South Williamsport, Pa. — In the giddy moments after South Korea won the Little League World Series, outfielder Don Wan Sin realized how he wanted to celebrate.
“I want to go to the Blue House — the White House of Korea — and meet the President,” Sin said, breaking up his teammates.
Just maybe Sin, who scored twice and hit a solo homer, will indeed get his wish to meet Park Geun-hye.
He’s famous back in his homeland — along with all of his teammates.
Jae Yeong Hwang drove in two runs and combined with Hae Chan Choi, who weathered a late Chicago rally, to lead the Asia-Pacific Region champions to an 8-4 win in Sunday’s LLWS championship game.
Hwang, who was removed because he wasn’t feeling well, gave up one hit in two-plus innings while striking out four. He also drove in his team’s first two runs as they built an 8-1 lead before Jackie Robinson West made it close.
“I’m very joyful. It’s a wonderful feeling,” Hwang said. “I don’t know why I’m even here; I didn’t play very good today.”
Choi, who had a homer and scored twice, pitched the last four innings for South Korea, which won its third title after back-to-back championships in 1984 and ’85.
But even he got a little nervous at the end after Chicago collected four of its six hits and scored three times.
“I knew I could allow some runs,” he said. “After I got the second out, I thought I could do it. But after I gave up the three runs I was (worried).”
International teams have won the last three and four of the last five titles.
Brandon Green went 52/3 innings for Chicago, which had survived four straight knockout games before the final.
After the final out, a force play, the Seoul team’s bench emptied and the players dumped cups of water on their teammates near the mound. The players took a victory lap, waving and laughing.
The win meant a lot to the people of South Korea, who had to watch it or get updates in the middle of the night.
“We know the time difference and that a lot of people were cheering for us,” said manager Jong Wook Park. “We appreciate the people back in Korea. I told the kids that in a speech.”
The game was played in bright sunshine and temperatures in the high 70s before a crowd of 28,671 at Lamade Stadium.
South Korean fans, brightly dressed in flowing satin robes of yellow and electric blue, danced with at-large fans in the latter innings.
Chicago, the Great Lakes Region champion, came back from 3-0 and 5-4 deficits to beat favored West champ Las Vegas Mountain Ridge, 7-5, in the U.S. title game on Saturday. Earlier, South Korea, the Asia-Pacific Region winner, rolled over Japan, 12-3.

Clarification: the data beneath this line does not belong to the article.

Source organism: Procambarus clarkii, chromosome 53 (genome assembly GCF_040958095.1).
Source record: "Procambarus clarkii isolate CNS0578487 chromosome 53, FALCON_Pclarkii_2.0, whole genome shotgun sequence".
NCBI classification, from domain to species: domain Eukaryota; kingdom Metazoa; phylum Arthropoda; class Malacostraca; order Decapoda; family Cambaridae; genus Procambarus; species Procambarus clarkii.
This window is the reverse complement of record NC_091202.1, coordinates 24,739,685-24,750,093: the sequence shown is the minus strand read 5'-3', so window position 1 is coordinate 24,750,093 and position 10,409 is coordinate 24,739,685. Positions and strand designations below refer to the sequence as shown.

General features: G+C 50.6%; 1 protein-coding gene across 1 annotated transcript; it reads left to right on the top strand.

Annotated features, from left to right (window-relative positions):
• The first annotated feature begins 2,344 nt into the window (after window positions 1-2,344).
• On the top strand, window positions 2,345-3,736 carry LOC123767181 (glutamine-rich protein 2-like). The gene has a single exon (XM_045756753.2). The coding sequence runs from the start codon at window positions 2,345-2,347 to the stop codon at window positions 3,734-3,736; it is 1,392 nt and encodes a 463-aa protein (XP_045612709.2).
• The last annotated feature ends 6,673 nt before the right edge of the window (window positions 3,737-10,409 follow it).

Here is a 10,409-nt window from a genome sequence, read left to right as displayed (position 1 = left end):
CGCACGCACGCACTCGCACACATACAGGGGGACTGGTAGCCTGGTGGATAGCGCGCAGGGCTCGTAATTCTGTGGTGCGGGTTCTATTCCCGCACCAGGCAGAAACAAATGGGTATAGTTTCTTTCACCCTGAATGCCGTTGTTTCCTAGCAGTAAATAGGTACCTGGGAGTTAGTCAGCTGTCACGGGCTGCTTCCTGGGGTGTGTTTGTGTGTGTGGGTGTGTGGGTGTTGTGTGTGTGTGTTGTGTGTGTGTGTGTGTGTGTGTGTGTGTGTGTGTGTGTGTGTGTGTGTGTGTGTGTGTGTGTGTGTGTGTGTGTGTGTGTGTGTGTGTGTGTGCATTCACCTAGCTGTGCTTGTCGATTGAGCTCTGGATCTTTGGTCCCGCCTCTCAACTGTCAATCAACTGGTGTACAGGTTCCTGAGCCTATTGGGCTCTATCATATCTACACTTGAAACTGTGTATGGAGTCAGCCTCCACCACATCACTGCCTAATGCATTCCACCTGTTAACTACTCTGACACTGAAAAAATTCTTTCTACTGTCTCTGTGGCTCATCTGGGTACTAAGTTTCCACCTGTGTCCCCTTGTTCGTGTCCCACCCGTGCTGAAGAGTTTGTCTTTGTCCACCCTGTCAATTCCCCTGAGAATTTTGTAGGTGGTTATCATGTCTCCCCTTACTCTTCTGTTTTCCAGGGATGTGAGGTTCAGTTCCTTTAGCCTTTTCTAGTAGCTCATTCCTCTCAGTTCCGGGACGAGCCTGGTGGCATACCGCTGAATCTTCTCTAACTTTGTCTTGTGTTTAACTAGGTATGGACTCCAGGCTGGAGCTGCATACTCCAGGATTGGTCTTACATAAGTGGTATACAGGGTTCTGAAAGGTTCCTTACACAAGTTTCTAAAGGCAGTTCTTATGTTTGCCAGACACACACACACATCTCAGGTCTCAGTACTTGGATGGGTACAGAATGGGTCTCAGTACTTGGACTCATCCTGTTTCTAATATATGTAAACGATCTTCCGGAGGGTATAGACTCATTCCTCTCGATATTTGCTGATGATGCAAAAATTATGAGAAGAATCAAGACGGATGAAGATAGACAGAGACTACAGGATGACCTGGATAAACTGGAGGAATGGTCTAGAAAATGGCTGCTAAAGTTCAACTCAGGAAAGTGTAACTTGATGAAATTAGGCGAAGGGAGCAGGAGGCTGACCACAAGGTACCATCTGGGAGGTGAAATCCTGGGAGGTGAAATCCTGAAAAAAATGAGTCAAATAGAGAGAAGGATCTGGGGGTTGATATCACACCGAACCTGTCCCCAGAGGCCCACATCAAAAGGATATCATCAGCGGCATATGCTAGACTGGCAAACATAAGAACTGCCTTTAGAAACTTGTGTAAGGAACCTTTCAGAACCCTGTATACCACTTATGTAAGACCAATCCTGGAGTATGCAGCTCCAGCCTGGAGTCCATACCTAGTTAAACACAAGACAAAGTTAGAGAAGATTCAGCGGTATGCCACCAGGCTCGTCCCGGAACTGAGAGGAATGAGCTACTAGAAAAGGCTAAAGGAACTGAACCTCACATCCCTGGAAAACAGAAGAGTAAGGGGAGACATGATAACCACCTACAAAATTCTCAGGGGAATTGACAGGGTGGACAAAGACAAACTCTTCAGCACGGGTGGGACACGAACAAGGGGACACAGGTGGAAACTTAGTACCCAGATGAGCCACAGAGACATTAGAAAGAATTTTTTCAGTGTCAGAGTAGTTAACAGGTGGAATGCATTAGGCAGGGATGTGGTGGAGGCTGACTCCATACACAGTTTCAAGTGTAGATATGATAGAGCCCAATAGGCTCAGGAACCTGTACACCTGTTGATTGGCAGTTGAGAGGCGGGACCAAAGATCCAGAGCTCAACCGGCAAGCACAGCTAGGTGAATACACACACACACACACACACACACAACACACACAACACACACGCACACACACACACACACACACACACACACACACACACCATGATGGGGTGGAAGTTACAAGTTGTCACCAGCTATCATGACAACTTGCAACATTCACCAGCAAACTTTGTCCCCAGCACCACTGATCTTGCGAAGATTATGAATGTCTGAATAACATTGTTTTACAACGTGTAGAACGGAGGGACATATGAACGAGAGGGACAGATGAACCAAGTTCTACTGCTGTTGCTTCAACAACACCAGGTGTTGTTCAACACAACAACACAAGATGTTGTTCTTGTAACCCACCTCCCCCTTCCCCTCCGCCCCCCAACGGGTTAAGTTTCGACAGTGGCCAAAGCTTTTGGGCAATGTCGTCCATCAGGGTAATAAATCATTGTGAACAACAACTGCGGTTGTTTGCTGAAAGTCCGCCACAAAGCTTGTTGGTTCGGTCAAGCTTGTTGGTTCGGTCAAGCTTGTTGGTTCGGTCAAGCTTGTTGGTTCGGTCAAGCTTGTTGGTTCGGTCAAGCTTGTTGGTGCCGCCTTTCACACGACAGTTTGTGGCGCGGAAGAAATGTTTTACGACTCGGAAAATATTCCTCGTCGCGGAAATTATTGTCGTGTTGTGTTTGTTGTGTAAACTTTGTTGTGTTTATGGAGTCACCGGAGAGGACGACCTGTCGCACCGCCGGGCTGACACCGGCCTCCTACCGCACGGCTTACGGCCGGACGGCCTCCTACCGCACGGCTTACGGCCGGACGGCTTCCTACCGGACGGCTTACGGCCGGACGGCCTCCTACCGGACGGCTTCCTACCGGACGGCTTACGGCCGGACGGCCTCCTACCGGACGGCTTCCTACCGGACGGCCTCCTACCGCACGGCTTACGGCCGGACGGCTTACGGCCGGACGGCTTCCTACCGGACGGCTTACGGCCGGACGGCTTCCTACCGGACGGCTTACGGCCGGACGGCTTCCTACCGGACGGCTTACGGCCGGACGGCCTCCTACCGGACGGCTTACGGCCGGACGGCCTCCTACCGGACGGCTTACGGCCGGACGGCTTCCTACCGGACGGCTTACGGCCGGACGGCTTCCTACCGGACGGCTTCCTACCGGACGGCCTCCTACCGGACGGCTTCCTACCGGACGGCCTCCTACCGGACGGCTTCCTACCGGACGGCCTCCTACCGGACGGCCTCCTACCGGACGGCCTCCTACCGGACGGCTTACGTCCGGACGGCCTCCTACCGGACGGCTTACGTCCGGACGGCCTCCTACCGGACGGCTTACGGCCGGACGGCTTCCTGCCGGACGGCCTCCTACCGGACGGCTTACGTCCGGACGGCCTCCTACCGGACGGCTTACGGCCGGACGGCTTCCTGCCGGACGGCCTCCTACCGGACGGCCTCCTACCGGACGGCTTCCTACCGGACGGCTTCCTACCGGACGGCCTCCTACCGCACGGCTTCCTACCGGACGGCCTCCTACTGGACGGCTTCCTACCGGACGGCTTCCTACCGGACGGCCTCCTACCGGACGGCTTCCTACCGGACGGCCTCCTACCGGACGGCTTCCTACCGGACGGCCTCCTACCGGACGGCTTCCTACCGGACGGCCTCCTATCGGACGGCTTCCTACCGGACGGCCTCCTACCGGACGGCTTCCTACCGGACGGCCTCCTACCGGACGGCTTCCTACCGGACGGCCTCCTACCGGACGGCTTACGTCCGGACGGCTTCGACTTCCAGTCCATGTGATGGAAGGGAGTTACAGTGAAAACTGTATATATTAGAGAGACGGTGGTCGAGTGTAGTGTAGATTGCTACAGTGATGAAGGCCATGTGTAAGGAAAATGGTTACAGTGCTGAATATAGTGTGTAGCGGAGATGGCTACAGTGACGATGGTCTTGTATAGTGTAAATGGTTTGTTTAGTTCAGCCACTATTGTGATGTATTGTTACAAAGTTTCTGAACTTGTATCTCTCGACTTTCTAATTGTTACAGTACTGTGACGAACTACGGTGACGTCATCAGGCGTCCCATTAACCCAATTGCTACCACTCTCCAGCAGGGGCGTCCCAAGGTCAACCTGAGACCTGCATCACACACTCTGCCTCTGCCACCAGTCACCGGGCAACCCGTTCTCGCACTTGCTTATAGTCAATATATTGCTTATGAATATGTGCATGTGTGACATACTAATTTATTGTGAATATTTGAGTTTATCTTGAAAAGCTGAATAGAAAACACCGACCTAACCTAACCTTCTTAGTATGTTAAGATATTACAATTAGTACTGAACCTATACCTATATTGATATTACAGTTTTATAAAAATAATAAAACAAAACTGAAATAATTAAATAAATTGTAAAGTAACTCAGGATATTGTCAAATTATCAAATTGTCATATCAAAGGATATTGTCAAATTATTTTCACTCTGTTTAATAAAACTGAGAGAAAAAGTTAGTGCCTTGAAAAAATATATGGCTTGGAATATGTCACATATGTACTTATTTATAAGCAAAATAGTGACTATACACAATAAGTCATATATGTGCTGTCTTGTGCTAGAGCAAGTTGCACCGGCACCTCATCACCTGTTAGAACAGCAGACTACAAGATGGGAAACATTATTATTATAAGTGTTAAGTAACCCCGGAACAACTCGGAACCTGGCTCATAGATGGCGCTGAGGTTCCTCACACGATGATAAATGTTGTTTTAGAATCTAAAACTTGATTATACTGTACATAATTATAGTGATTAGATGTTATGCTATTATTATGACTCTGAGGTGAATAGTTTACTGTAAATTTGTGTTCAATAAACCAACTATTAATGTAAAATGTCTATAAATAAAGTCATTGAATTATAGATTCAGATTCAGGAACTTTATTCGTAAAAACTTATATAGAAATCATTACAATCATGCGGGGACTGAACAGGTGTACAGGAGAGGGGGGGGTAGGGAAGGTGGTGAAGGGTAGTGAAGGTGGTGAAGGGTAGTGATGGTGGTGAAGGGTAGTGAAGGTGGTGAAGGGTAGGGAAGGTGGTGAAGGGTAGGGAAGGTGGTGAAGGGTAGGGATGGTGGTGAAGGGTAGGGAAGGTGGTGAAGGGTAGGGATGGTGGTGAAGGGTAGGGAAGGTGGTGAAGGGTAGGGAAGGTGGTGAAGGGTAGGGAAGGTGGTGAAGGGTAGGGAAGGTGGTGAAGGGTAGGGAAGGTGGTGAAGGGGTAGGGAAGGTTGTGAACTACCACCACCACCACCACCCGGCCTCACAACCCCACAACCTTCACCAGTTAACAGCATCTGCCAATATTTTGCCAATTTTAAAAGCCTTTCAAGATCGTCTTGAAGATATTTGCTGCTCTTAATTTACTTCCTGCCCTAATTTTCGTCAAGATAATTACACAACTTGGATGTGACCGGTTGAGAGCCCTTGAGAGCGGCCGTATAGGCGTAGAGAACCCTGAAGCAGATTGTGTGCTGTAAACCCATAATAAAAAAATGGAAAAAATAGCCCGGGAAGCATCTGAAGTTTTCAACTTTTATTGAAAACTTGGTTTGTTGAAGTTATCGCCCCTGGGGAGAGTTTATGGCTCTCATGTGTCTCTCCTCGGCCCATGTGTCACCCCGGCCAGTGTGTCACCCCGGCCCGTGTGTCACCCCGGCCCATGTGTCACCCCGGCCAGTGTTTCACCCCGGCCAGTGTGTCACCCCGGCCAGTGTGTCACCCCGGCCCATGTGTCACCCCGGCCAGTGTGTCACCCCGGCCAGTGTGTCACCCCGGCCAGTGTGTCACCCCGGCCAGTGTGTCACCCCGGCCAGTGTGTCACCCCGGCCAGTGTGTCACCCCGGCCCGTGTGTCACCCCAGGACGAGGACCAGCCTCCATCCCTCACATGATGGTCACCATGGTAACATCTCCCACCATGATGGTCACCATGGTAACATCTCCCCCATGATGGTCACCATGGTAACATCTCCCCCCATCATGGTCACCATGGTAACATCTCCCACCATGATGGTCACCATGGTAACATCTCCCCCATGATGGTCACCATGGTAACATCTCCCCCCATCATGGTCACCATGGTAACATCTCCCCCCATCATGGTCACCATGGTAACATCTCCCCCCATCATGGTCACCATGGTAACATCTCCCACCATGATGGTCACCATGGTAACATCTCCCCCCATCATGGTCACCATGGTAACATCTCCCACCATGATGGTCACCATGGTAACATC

But they couldn’t come back against the powerful South Koreans, who asserted themselves early.
Leadoff hitter Choi drilled the very first pitch over the wall in right, but a few feet foul. He then flied out deep to right.
Sin followed by smacking a screaming liner to center that slipped out of the glove of DJ Butler for a two-base error. Hwang’s double brought in the first run.
With one out in the third, Choi walked and Sin singled sharply up the middle. After a double steal, Choi came home on Hwang’s ground-out to third.
Hwang set down the first six Chicago hitters, four on strikeouts.
Butler broke up Hwang’s no-hitter with a spinning cue shot to short that he beat out leading off the third. That was all for Hwang after he had mentioned to his coaches between innings that he was sick.
He traded places with first baseman Choi, who was greeted by shortstop Ed Howard’s bouncer to the mound that was scored a single, prompting the first prolonged chants of “U-S-A!” for the day. Choi then fanned Cameron Bufford before leadoff hitter Pierce Jones — who had three homers in the LLWS opener but was just 1-for-12 since — walked to load the bases with one out.
That brought up Trey Hondras, who had a homer and three RBIs in the U.S. final, and his high hopper to second on a nice grab by Jin Woo Jeon scored Butler. The rally died when Marquis Jackson bounced out sharply to third on the next pitch.
Ji Ho Park doubled and came around on pinch-hitter Jun Ha Yoo’s single in the fourth.
After Sin pounded the ball over the wall near the camera bay in left center in the fifth, a U.S. fan threw the ball back on the field.
Then the Seoul team added three runs in the sixth inning on an RBI double by Shane Jaemin Kim and Jin Woo Jeon’s two-run single.
“(We) felt like we had a chance even when we were down 8-1,” Chicago manager Darold Butler said. “(South Korea) had a pretty good game. They were the better team today.”
Far from falling quiet with the final out, several hundred supporters who gathered for a TV watch party in a South Side Chicago community center gym jumped to their feet, roared and clapped — as if the team had won.
“They showed what heart they have. The city could not be prouder of them,” Chicago Mayor Rahm Emanuel, who attended the party, said of the young players who sought to mount a comeback in the last inning.
Watch parties were held across Chicago to support the team, which is based on the city’s far South Side, including one on State Street outside the iconic Chicago Theatre.
The Jackie Robinson West All Stars, made up of all black players, made their first appearance in 31 years in the LLWS.
Japan takes third
Takuma Takahashi struck out 11 and homered to help Japan silence Las Vegas’ hot bats and win 5-0 in the third-place game.
Takahashi (2-0) never allowed a runner past first base and Las Vegas was held to three hits after scoring 38 runs in four games.